Language can be a lot like the Leaving Cert Geography lifecycle of a river. Words start out vibrant and energising; soon they’re meandering along corporate corridors and through bankers’ boardrooms only to slow to a crawl in the mouths of politicians.
Around 2006 the word granularity came into the military lexicon. General David Petraeus, while discussing the situation then in Iraq, told the Armed Services Committee that “it is hard at this distance…to get the real granularity of what’s going on”.
Two years later, as Irish Banks were preparing to close their doors, I was listening to a Chief Strategist explaining the “granularity of the crisis”.
Sometime around 2013, I saw a tweet from a Fine Gael TD in response to the (even back then) housing crisis saying those calling for immediate action “needed to familiarise themselves with the granularity of the situation”.
Granularity, like so many once militarily sexy words, had passed from the mouth of a 4 Star General to the tweet of a free market apologist.
Granularity used to mean the finer details, in political speak it was used as smug way of trying to sound clever. The granularity of the word had been ground away.
It is waffle like this that results in the Taoiseach appointing his own Strategic Communications Unit.
This “good news” department, as it has been dubbed, is to help the Taoiseach effectively communicate (dare I say propagandise) the workings and achievements of his government.
It is telling that the rank and file members of Fine Gael aren’t uncomfortable with this new development. No one is questioning the value of the unit, nor the cost to the state.
When members of Sinn Féin similarly stay on message they are routinely called a cult. When Fine Gael do it, crickets…
Nor does the language devolution stop with the politicians.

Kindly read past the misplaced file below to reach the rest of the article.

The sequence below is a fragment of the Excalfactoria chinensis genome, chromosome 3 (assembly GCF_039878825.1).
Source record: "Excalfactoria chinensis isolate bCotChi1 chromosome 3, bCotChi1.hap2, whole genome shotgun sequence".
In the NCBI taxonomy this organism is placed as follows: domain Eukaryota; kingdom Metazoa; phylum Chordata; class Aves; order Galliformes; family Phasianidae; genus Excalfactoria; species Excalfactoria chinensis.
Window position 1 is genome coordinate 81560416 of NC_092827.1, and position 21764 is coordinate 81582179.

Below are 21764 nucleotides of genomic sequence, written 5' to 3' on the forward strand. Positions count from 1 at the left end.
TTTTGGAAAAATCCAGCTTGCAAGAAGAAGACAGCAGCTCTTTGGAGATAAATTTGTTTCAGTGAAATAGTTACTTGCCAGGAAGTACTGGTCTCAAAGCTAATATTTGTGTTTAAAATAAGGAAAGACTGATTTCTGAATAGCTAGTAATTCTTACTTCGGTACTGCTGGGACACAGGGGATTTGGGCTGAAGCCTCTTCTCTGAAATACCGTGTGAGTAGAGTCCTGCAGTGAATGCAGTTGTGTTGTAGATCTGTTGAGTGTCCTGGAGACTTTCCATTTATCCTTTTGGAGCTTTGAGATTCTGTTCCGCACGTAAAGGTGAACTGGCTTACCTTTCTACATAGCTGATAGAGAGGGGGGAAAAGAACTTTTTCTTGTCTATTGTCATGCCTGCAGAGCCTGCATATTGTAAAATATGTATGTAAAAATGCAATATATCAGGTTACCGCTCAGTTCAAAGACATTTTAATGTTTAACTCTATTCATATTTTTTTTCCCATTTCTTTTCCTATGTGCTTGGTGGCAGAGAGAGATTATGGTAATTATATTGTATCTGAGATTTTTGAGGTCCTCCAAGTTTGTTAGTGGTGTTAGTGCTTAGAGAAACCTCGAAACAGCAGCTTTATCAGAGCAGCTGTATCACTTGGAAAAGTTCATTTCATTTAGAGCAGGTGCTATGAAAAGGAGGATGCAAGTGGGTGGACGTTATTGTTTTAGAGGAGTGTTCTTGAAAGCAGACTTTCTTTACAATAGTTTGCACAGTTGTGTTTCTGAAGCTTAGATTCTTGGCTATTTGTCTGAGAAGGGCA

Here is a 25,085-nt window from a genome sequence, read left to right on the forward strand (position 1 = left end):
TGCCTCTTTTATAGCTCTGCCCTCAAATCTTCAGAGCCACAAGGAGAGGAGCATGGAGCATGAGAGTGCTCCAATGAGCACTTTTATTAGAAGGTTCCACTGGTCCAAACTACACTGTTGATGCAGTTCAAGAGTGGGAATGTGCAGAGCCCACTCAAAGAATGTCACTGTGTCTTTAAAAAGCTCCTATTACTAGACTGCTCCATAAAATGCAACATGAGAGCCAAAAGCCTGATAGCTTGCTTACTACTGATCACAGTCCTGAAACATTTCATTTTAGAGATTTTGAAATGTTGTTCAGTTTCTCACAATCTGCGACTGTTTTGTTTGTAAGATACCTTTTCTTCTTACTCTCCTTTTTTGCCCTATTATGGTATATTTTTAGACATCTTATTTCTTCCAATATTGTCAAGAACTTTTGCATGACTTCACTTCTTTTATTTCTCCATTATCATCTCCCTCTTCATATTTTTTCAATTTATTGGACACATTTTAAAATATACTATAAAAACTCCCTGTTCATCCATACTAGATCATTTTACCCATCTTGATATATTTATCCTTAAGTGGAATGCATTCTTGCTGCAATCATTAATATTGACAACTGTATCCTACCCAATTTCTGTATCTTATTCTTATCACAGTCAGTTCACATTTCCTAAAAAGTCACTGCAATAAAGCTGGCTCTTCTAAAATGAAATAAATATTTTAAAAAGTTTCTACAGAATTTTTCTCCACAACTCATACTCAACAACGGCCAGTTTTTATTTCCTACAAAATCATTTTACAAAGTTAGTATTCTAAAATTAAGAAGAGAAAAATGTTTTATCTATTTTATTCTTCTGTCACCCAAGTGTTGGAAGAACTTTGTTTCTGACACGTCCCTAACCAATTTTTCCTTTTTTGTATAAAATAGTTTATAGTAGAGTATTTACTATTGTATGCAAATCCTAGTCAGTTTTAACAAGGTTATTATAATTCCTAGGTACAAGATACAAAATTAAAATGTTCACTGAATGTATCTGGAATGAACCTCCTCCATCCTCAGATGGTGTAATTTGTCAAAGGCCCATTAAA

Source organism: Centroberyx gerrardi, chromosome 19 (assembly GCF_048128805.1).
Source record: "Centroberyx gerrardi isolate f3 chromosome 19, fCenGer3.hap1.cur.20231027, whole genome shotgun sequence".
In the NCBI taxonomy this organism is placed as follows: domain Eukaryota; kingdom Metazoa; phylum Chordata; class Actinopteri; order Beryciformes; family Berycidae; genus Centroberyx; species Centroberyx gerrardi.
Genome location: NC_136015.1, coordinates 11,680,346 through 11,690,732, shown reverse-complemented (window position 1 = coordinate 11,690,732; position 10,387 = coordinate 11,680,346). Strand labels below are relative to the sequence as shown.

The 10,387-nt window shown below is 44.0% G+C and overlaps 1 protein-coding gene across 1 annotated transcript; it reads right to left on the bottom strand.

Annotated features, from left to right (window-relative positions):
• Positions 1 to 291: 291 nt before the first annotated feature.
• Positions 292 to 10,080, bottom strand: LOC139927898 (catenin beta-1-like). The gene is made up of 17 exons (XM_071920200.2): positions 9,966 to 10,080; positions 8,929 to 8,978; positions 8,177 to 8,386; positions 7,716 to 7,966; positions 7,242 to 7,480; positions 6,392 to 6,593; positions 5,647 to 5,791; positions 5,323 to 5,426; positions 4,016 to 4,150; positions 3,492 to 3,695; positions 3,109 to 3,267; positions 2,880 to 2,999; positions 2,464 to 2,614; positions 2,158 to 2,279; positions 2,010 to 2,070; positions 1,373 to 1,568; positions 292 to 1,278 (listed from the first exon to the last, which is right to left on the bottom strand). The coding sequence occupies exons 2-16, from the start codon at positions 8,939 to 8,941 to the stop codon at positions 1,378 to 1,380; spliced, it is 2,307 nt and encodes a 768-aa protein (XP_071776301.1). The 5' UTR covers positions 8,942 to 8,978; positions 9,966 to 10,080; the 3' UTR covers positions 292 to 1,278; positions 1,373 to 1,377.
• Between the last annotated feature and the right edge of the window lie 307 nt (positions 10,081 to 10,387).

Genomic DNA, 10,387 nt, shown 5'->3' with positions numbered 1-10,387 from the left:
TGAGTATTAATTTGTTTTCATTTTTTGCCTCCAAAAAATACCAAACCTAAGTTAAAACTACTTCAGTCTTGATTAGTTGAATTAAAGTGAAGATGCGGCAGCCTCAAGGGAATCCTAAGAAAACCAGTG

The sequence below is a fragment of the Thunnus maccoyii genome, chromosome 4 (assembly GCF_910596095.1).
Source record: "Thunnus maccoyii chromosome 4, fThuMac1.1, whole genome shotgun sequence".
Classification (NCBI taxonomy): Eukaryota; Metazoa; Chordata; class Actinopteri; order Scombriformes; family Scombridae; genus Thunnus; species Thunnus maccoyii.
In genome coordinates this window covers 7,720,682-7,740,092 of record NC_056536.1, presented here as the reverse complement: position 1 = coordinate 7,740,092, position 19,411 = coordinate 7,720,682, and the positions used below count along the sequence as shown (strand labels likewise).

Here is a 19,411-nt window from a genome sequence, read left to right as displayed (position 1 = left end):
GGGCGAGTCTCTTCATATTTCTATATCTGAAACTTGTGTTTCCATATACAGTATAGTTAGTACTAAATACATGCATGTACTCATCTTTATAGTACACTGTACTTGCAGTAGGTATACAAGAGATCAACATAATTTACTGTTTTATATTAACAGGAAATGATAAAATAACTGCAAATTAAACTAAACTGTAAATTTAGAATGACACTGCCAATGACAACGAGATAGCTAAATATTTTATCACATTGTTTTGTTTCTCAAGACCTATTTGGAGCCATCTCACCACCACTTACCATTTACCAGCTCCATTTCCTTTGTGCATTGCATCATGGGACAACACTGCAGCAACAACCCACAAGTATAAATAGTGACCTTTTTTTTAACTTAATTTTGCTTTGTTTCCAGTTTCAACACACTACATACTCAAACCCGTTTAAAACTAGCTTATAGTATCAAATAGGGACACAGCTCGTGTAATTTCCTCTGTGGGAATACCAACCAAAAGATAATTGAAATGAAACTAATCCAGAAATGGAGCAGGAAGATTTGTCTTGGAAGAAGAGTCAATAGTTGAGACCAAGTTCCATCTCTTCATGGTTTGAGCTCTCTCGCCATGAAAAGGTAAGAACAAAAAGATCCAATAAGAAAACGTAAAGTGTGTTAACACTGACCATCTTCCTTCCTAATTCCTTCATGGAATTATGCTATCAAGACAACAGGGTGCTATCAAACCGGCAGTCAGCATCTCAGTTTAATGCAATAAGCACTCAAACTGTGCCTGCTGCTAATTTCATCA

In his weekly address the Taoiseach, first patting himself on the back for “taking more people out of homelessness this year than any year in the past”, then said the problem was that “more people BECOME homeless every week”. It’s as if these people simply decided to get up, leave their homes and start camping in the Phoenix Park.
People don’t become homeless; they are MADE homeless.
Imagine my disappointment then when the media then went on to parrot the “people become homeless” line. Across the airwaves our inability to address this national shame was sanitised away with the lie of the ‘accidental’ inference of a simple word like BECOME.
There are 14,367 Buy to Let Mortgages in arrears of over 720 days, these homes contain rent paying tenants who risk losing their homes through no fault of their own. The vulture funds are closing in for the kill on these loans and these families will be MADE homeless.
I’m not sure how the “good news” unit will spin this, but one thing is for certain, another housing summit is not the answer.We’ll have had three emergency housing summits since 2014, one more and we get the 5th one for free.
The Taoiseach has said that he “believes communication is a virtue”. It is not. It is simply an exchange of information. Virtues are things like honesty, integrity and trustworthiness. There’s no virtue if the information you are exchanging is dishonest, unbelievable and untrustworthy.
The “good news” unit isn’t about virtues. It’s about putting a verbiage plaster on an open wound.
When you really get down to the finer details (the granularity), the purpose of the “good new” unit is to give the appearance of substance to plans made on foundations of sand and worn out words.
Tony Groves is a full-time financial consultant and part-time commentator. With over 18 years experience in the financial industry and a keen interest in politics, history and “being ornery”, he has published one book and writes regularly at Trickstersworld